Moving forward: Especially with Nico leaving, JP and Albert Rusnák will be fixtures centrally, and the player that can best mesh with them will get the time. Right now that’s clearly Josh Atencio. He has to build off a tremendous end to the 2023 season, grasp that starting spot in the defensive midfield, and let there be zero debate about that decision. This means continuing to release those around him into fortuitous areas, building off his forward runs, strengthening his defensive positioning, and adding the all-around polish to show he's here for good. In addition to facilitating JP, creating for himself to turn his half-chances in 2023 into tangible, goal-dangerous moments in 2024 will be important. 

A special Realio’s Ratings: Goodbye, Nico
Forever 10.
Realio’s Ratings: Seattle Sounders vs. 2023, #14-#11
Consistency the next step for Seattle’s most improved.
Realio’s Ratings: Seattle Sounders vs. 2023, #18-#15
Four who struggled in 2023 due to injury, the depth chart, or a case of the yips.
Realio’s Ratings: Seattle Sounders vs. 2023, #22-#19
Kelyn to Reed: How Seattle opts to retool instead of rebuild.
Realio’s Ratings: Seattle Sounders vs. 2023, #27-#23
The first five in this year’s wrap-up features a living legend, last year’s top defender, and three youngsters with varying degrees of upside.

#8 Nouhou – 6.06 in 32 appearances

Community rating – 6.19

MOTM = 1 High = 9 Low = 4

Always a lightning rod for debate, Nouhou clocks in at #8 on the team, with a perhaps surprisingly consistent year at left back. Rarely beaten, Nouhou had a different role on the left as much of the Sounders success depended on Léo Chú creating in front of him. Due to this, Nouhou stayed home more and freed Chú up to be a forward force, and the Cameroonian left back picked his spots smartly. Nouhou was fifth on the team in progressive passing, a marked improvement at pushing the attack forward from previous years, and his communication, especially with Chú, seemed better than the at-times confusing movement when paired with Morris on the wing.

What I liked: Many of the issues of yesteryear were cleaned up in 2023. The positioning complaints that had permeated his career were muted, as Nouhou prioritized defending his wing first, combining to release Chú second, and then finding opportunities for himself last. Even so, he was still third on the team in passes into the final third, finding vertical passes and combining well when in the attack, and, most importantly, making smart decisions. The long counterattacks that so befuddled Seattle defensively were largely removed. As Seattle started the playoffs, Nouhou put up his best performance of the year against Dallas, and this is from that match:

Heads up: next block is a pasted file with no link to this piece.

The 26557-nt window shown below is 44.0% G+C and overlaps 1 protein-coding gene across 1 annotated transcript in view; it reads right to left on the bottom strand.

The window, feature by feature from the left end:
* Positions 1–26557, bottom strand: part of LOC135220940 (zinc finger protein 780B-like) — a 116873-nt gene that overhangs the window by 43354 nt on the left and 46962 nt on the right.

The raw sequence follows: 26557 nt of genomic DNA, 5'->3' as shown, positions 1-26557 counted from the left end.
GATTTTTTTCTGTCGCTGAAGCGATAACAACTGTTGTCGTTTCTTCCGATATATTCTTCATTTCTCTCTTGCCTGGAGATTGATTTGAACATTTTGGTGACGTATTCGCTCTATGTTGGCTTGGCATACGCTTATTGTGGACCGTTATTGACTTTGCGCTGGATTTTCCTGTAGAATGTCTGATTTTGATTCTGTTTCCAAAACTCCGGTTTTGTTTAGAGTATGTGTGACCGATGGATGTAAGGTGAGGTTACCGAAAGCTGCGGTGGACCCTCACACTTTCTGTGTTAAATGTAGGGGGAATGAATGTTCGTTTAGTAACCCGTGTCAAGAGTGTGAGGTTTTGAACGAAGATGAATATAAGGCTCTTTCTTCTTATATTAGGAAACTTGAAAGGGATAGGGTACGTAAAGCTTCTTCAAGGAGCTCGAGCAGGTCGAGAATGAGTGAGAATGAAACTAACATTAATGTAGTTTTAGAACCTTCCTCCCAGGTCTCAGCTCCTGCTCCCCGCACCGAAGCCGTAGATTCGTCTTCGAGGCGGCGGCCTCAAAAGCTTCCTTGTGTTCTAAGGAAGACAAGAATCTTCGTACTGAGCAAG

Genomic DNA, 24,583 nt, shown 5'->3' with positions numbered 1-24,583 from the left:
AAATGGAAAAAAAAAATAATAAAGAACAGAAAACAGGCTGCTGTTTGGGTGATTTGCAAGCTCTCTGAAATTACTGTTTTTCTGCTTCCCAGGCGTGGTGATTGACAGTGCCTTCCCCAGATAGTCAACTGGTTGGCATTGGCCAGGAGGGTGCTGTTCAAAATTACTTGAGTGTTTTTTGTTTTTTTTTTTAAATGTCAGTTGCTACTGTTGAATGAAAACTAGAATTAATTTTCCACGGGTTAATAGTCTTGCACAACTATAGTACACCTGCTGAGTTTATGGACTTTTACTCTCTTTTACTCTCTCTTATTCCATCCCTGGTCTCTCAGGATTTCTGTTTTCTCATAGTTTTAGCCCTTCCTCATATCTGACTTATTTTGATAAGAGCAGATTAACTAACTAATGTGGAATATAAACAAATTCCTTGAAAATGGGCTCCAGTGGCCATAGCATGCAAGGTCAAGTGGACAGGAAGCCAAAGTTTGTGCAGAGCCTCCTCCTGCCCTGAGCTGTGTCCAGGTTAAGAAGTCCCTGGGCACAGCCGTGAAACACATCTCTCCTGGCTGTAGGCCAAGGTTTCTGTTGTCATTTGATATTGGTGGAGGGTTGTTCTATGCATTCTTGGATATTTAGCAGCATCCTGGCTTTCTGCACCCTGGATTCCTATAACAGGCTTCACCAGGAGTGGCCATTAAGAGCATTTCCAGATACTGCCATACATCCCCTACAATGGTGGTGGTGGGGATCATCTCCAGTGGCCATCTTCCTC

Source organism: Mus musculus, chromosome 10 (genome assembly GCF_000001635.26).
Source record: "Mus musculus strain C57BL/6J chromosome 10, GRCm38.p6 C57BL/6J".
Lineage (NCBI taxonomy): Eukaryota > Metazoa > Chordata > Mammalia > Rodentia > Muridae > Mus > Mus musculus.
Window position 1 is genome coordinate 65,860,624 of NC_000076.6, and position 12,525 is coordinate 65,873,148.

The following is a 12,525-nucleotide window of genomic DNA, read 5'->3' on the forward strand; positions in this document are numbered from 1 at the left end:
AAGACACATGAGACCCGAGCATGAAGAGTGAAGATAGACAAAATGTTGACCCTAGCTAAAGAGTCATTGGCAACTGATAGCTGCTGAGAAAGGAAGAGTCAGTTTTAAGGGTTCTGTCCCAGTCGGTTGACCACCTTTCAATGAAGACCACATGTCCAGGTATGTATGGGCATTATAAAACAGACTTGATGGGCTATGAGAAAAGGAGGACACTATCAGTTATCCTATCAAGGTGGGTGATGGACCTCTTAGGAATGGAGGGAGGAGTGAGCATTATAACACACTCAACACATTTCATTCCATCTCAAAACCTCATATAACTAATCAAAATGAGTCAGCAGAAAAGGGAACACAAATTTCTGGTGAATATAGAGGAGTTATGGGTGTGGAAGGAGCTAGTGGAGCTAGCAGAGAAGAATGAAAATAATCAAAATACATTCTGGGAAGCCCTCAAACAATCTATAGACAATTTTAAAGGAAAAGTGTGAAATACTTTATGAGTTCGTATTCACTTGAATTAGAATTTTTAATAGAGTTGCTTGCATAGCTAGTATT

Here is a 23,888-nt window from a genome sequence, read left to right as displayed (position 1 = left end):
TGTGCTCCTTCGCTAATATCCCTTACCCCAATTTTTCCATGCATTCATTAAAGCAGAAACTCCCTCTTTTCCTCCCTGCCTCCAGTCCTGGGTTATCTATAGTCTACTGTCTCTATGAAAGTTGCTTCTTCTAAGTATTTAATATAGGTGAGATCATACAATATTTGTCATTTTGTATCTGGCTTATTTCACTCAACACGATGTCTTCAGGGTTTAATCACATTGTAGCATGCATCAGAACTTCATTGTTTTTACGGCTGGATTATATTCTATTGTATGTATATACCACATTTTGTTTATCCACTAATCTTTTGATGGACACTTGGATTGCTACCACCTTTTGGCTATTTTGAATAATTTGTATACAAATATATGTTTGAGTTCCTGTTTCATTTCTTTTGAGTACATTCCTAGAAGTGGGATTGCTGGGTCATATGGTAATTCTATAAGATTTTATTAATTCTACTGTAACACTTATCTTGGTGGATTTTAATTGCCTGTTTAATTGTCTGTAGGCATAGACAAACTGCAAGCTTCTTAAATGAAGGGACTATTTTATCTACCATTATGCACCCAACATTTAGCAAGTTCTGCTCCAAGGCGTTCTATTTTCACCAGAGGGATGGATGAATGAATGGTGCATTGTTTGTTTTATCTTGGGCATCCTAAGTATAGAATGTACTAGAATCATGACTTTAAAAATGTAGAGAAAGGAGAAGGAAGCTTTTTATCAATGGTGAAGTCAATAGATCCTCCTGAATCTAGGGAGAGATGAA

The balance up the left was exquisite, as Nouhou drove into the attack when needed, made near-perfect choices on both ends of the field, controlled possession, and when given a slip pass in the 74th minute, dropped an absolute dime on the noggin of Jordan Morris to put the game away. This was a complete performance highlighted by Nouhou’s fantastic decisions on both ends of the field.”

This performance in a playoff game showed the high ceiling he has, capable of his expected lockdown 1-v-1 defending but also able to provide the final pass, with his service being much better this year. 

What I didn’t like: There were a few lows. Because Nouhou’s rarely beaten, when he is, it’s apparent who’s fault it is. He followed that fantastic game referenced above with a terrible match in the second leg, being beaten and committing a penalty, nearly being carded off the field, and having an all-around terrible time. That was the exception rather than the rule, but boy was it rough. When Nouhou has an off game, he’s not a dependable distributor, he relies on physical play that is risky at best, and he lets his emotions override his decision making. While he makes a lot of passes into the attack, he is rarely on the other end, putting pressure on the attackers in front of him to be the sole offense. This may be by design (or can be game-planned around), but there are some fairly obvious opportunities missed because Nouhou isn’t attacking on the wing.